Get to grips with new EU food labelling laws

30th January 2014 - Fine Cut

Food manufacturers are being urged to ensure they are familiar with new EU labelling legislation that is set to come into force on December 13th 2014.

Companies will be required to comply with the law from the end of this year and, with the deadline less than a year away, preparations need to be made to ensure food labelling is compliant.

Free advice about the regulations is available from Food Manufacture, which is hosting a one-hour webinar on Thursday February 20th, while Fine Cut is available to discuss labelling needs with companies affected by the new rules.

The event will take place at 11:00 GMT and will feature a number of experts in the field, including specialists from the Trading Standards Institute, Premier Foods, law firm DWF and Campden BRI.

DWF is acting as partner for the webinar and the firm’s Dominic Watkins will deliver legal advice about labelling, alongside Trading Standards Institute joint lead officer of food and nutrition Corinne Lowe, Campden BRI head of regulatory affairs Steve Spice and Alasdair Tucker, Premier Foods head of regulatory affairs and chairman of the Food and Drink Federation’s Food Law & Labelling Committee.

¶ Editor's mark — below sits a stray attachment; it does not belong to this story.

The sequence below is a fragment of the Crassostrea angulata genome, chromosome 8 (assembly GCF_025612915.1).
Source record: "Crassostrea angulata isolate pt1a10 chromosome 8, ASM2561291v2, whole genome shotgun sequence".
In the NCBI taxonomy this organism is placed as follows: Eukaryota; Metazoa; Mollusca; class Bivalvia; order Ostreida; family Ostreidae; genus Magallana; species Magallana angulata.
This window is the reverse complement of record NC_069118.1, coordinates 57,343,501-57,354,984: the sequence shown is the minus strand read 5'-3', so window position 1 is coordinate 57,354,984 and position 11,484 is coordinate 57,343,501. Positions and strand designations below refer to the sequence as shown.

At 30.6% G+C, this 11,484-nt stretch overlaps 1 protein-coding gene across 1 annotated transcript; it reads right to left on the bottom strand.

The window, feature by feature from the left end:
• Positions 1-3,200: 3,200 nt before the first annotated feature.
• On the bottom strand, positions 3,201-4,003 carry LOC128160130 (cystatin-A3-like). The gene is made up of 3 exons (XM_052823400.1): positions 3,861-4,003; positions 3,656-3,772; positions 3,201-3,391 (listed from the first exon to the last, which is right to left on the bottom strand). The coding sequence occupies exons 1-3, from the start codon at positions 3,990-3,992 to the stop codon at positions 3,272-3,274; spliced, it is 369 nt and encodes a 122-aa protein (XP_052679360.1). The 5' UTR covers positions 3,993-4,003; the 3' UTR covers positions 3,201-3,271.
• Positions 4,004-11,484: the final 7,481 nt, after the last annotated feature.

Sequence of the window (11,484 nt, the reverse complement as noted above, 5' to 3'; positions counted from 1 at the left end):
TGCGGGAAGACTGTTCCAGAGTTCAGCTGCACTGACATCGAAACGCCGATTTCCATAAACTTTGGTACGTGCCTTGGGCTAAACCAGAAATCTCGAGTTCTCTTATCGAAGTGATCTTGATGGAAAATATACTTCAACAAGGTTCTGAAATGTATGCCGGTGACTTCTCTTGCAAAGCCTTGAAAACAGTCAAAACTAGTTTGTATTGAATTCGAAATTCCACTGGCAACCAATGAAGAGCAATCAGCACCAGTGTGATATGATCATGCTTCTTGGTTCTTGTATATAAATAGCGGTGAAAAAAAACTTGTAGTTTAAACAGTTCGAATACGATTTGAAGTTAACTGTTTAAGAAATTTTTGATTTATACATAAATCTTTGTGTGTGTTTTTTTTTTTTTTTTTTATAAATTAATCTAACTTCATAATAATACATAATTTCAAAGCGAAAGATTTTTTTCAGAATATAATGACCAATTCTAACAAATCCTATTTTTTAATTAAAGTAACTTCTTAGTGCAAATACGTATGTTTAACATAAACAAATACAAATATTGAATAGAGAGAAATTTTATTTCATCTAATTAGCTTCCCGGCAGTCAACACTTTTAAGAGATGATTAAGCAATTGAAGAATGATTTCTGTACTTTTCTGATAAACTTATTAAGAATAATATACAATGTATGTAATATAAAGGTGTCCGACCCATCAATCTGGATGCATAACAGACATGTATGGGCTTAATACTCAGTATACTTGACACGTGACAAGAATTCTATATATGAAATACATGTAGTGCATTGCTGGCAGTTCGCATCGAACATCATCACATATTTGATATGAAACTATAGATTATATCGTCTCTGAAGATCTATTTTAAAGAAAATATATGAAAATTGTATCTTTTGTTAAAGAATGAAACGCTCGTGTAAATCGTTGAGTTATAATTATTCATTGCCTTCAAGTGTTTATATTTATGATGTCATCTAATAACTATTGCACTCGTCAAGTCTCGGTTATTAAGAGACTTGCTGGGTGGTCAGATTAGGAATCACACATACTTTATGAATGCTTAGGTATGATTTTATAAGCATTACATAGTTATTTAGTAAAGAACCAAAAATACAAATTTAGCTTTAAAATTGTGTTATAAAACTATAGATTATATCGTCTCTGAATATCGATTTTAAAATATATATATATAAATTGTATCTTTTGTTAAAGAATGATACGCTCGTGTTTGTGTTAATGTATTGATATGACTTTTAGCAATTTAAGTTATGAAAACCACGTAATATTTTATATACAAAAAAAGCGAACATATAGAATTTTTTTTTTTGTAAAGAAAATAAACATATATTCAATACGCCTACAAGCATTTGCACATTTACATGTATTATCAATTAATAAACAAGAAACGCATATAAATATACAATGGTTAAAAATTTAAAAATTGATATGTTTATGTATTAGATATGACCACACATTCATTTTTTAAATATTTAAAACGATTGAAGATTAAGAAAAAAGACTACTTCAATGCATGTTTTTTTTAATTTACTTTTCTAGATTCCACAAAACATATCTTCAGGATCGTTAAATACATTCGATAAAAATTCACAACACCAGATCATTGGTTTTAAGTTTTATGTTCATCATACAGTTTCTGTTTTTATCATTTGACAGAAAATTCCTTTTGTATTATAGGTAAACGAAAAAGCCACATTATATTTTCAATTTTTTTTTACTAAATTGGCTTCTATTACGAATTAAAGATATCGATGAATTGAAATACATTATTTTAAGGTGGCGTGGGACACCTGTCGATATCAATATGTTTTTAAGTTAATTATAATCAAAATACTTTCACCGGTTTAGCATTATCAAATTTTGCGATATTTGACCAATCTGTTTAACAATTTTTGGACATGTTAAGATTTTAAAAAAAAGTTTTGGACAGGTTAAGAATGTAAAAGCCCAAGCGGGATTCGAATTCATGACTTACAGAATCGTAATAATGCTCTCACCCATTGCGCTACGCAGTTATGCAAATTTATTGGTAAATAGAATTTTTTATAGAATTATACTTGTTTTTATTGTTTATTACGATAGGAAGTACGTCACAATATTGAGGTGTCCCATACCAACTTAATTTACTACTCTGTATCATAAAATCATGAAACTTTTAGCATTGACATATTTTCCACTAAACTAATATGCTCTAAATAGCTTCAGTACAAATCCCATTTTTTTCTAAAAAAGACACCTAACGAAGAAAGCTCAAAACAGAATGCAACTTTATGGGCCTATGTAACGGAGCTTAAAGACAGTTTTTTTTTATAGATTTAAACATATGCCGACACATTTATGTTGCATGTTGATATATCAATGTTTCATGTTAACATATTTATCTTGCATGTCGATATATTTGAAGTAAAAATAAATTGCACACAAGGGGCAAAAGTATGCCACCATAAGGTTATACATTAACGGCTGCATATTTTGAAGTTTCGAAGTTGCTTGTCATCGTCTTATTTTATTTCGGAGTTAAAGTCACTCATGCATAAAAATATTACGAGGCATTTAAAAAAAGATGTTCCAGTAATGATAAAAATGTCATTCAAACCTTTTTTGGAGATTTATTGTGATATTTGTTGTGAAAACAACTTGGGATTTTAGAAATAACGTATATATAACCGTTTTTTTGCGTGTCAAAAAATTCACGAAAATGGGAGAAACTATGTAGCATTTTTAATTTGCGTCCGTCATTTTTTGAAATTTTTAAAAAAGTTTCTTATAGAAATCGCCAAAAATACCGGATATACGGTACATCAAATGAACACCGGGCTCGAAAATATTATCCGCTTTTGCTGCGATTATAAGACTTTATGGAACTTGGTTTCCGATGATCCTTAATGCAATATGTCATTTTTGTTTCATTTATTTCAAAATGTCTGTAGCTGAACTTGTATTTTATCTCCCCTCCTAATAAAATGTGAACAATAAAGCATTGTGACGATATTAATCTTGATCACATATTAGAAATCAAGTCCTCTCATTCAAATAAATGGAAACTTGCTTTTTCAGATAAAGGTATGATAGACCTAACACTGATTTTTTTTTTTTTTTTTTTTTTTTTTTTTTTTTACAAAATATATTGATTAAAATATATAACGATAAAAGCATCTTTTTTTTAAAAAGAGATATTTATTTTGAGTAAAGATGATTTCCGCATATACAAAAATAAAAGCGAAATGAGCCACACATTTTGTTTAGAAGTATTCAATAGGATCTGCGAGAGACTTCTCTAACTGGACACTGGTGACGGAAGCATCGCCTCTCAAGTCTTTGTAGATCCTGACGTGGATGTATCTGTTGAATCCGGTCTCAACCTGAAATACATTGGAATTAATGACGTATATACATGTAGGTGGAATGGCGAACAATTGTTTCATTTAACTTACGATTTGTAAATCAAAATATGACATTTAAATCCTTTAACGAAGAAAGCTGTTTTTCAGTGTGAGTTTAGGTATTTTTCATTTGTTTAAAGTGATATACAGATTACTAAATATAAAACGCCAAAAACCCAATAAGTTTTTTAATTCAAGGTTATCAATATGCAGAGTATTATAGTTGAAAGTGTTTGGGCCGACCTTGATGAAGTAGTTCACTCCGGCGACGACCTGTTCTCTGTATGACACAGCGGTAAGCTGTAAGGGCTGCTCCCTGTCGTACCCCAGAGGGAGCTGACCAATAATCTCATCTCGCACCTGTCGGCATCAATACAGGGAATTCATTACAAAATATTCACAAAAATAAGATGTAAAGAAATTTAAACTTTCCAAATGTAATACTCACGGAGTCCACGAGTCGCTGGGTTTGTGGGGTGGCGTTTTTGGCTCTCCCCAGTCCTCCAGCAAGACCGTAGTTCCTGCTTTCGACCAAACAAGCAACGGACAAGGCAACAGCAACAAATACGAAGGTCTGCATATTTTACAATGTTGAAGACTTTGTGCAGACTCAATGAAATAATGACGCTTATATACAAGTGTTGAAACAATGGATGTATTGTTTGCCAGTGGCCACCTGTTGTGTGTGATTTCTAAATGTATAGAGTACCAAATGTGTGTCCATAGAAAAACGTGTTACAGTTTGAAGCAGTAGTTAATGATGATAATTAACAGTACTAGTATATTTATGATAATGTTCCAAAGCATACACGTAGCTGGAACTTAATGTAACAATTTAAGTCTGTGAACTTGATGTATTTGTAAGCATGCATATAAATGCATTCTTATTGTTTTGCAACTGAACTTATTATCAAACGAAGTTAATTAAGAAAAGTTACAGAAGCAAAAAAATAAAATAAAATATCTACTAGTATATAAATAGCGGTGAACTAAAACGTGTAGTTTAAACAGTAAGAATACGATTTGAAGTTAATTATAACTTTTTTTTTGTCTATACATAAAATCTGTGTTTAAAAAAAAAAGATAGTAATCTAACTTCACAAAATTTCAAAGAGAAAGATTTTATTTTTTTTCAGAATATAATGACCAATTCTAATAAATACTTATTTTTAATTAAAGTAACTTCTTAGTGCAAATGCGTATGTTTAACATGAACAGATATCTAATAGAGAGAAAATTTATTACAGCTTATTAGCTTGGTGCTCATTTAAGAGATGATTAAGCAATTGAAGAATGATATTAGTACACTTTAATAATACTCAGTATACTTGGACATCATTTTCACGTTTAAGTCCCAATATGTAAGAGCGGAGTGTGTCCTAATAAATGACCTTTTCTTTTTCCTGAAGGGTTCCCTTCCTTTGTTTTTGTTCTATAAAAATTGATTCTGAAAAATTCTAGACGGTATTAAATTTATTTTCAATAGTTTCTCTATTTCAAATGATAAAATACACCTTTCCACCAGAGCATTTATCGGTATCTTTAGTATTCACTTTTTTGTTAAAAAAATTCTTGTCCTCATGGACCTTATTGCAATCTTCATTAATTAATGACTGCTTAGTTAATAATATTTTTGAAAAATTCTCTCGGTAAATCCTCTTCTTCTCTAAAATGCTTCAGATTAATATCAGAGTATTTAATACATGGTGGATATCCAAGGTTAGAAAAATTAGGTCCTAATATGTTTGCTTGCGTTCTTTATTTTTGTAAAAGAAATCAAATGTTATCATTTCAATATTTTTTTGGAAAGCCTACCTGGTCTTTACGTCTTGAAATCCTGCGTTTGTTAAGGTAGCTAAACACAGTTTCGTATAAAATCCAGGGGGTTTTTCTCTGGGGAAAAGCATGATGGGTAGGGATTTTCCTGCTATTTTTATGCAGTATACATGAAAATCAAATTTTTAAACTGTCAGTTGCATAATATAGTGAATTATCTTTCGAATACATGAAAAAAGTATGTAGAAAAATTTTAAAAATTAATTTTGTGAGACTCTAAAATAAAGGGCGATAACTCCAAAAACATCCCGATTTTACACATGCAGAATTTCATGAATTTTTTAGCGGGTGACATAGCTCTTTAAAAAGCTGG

Topics that will be covered during the online broadcast include preparing for the Food Information Regulation (FIR) and how the rules will be policed, with attendees able to ask the panel questions. Places can be booked online and questions can be submitted in advance.

New legislation under EU Regulation 1169/2011 has been drawn up in a bid to improve identification and traceability throughout the food chain and improve overall labelling of products.

It is hoped that the EU labelling regulations will help to reduce levels of food fraud on the continent, as they include mandatory origin labelling of all unprocessed meat from pigs, sheep, goats and poultry, as well as information about nutrition and allergens.

The FIR requires businesses to provide clear labelling of produce regarding its origin in a bid to prevent issues arising such as the 2012 horsemeat scandal, which affected products labelled as beef.

Requirements are also included in the rules relating to legibility in order to enhance communication with consumers, including details such as a minimum size of text for labelling.

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